Hometown: Shawnee, Okla.
Fun Fact:Bean and Berry, performing a set chock full of Radiohead and
Creedence Clearwater Revival covers.
Why She's Worth Watching:
Vocalist/guitarist Crain, along with her band The Midnight Shivers
[drummer Jacob Edwards, bassist Andrew Tanz and guitarist Nate
Hendricks], delivers a refreshing brand of indie-folk that fuses
accessible, narrative lyrics with a home-grown wholesomeness
reminiscent of her rural origin.
For Fans Of:
Pete Seeger, Neko Case, Feist
Samantha Crain is not your
Every bit a rural Oklahoman, the
twenty-one-year-old with Native American blood and a penchant for
tinkering with any instrument she can get her hands on, is rooted
firmly in the ideals of folk music. She is earthy and honest, opts
for traditional over trendy attire, and can tell a story like
nobody's business. Crain records most of her material in low-key
settings—a friend’s basement in Greenville, Illinois birthed her
new EP, The Confiscation—understand that Samantha Crain is, well, just a little bit different.
“I always wanted to be a performer,”
says the Choctaw singer-songwriter. “I was in college studying
English literature but I probably would have joined the circus after
graduation if I wasn’t doing music.” A college-derived
appreciation for the written word led Crain away from the big top and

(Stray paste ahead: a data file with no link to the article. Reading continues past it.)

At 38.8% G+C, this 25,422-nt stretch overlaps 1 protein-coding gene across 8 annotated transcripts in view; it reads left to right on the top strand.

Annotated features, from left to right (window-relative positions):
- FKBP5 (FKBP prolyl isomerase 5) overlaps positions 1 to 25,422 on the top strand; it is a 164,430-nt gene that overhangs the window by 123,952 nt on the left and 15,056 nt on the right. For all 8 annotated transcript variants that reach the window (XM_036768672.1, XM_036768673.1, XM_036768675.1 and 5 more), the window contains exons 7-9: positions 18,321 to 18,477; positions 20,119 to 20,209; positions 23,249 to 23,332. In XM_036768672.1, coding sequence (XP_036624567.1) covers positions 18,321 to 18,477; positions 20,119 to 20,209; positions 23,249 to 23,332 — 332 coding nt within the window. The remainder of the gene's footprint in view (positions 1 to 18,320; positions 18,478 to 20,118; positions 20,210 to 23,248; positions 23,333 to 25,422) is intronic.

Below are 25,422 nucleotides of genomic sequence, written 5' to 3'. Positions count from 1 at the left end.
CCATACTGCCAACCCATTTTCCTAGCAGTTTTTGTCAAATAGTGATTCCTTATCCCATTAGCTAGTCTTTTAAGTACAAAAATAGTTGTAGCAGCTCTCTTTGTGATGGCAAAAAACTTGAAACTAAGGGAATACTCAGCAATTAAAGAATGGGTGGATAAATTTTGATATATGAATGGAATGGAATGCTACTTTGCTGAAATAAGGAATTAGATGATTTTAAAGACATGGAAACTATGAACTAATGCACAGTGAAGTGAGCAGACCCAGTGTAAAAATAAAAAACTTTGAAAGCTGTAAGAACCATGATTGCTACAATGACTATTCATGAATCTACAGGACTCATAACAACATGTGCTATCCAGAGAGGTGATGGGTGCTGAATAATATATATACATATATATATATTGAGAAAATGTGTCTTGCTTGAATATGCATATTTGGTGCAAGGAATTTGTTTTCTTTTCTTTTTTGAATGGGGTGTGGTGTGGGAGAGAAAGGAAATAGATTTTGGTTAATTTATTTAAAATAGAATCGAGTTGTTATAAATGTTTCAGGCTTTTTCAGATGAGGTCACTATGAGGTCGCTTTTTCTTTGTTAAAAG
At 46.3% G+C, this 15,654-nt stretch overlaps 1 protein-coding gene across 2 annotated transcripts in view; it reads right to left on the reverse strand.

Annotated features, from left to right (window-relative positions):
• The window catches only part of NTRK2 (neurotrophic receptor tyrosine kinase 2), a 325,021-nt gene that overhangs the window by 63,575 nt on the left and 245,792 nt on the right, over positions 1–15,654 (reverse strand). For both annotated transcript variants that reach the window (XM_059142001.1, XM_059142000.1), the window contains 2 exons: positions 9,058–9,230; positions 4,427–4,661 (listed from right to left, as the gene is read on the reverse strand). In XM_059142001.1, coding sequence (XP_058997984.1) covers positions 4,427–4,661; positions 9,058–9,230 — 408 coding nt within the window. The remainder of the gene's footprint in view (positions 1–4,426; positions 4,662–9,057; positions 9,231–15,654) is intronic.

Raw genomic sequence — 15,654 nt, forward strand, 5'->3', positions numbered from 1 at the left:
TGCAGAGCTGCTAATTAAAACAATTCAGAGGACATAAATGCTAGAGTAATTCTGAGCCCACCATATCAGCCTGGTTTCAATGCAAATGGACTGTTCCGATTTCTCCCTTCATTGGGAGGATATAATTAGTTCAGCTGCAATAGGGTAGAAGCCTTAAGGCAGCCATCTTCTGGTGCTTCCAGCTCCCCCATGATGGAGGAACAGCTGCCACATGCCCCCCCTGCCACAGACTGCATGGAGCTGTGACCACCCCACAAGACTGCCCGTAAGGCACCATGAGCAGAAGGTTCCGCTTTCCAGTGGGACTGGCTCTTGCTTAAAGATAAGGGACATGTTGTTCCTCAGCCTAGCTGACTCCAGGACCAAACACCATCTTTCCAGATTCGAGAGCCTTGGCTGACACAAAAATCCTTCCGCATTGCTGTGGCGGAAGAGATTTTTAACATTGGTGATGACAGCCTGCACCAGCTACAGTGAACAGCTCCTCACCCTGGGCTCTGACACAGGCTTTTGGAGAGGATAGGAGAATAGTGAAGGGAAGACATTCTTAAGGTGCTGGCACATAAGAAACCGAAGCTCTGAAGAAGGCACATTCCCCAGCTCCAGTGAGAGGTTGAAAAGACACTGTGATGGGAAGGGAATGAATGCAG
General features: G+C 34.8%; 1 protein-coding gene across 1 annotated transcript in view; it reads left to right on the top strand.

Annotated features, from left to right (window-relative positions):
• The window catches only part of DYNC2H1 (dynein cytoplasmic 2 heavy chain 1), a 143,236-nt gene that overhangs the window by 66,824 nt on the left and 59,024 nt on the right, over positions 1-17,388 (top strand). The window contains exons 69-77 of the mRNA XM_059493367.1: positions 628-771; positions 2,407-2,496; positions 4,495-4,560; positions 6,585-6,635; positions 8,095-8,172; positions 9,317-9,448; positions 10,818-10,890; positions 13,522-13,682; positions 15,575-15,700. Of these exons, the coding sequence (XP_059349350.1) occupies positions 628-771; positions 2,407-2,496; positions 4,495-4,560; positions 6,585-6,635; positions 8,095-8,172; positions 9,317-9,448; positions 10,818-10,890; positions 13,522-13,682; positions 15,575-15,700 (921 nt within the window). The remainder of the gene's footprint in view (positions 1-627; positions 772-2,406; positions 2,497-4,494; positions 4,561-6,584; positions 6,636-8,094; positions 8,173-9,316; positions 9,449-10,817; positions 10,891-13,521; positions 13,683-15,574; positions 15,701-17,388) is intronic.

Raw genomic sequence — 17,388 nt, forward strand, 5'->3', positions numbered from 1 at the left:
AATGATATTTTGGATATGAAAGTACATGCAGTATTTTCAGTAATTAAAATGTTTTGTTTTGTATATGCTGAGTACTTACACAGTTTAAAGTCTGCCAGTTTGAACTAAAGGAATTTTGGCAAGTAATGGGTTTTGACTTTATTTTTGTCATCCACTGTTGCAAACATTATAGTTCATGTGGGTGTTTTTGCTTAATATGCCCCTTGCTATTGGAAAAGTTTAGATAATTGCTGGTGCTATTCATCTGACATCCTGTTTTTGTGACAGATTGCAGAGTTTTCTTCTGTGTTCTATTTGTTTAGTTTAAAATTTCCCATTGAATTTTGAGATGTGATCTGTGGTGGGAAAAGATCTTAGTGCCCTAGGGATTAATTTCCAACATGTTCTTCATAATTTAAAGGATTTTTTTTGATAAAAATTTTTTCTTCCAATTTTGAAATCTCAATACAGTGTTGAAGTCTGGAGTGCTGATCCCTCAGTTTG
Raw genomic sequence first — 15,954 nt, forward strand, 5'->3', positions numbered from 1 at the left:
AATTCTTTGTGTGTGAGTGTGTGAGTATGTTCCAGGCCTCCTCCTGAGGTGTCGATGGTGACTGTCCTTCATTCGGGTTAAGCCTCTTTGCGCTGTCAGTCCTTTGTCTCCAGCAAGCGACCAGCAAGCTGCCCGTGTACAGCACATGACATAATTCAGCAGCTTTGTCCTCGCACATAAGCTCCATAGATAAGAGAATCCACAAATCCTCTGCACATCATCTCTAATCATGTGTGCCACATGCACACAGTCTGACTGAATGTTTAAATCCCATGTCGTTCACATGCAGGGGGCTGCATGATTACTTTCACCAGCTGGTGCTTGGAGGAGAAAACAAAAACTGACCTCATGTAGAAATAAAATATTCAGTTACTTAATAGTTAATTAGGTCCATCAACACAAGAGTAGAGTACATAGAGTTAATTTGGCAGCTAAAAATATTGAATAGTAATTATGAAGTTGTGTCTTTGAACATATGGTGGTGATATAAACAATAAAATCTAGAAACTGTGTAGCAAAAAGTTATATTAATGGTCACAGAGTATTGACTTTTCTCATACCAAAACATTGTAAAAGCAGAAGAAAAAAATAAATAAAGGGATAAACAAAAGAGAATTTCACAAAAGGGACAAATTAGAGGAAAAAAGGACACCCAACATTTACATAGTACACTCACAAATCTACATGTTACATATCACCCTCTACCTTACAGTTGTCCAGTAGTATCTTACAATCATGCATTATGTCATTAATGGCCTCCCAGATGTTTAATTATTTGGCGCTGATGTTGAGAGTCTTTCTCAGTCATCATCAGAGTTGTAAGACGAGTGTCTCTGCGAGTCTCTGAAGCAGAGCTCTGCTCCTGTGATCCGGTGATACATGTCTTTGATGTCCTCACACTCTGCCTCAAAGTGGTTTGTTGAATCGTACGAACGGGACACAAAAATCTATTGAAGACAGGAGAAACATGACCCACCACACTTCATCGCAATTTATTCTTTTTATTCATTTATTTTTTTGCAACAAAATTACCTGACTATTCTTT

down a musical path where she drew influence from “short-story
writers and poets [more so] than other lyricists and musicians.” In
her aural narratives, the Native American spirituality of N. Scott
Momaday’s In The Bear’s House just as likely influences
the songstress as the violence and destructive sexuality of the
Depression-era characters in Erskine Caldwell’s Tobacco Road.
Embodying ethereal, dusky and
deliciously playful subject matter, Crain’s Ramseur Records debut,
The Confiscation, runs the gamut between “fairly subdued”
and “[just] good old American rock music.” Traditional
instrumentation—harmonica, sparse guitars, tambourine and group
vocals—melds with stranger fare throughout the EP’s five tracks.
“If you listen closely in 'Traipsing Through The Aisles' you’ll
hear some unearthly sounds,” Crain explains. “That’s because
we have wired up a recording device [using three CB radios and a TV
antenna] that can pick up and record sounds from space.”
Quirky, yes, but Crain insists that she
has developed a sound of her own by living in rural Oklahoma, away
from the limelight, “removed enough from the music industry [and]
away from a lot of influences and pressure.” She and her band, The
Midnight Shivers, consider themselves “good old boys and a girl of
the same sort,” the kind of people who are obsessed with Bojangles’
sweet tea and just so happen to always carry a tin of “the best
oatmeal cookies” on tour, courtesy of drummer Jacob Edward’s
Only two years past her teens, Crain
already has several national tours under her belt, the
accolade-worthy EP, The Confiscation
(which is out July 22), and her entire career ahead of her.
Although she finds herself on a performance path far different than
she initially intended, she insists that “being in a touring band
[really] is...like being in the circus.”
Check out more Native American Music today on the web.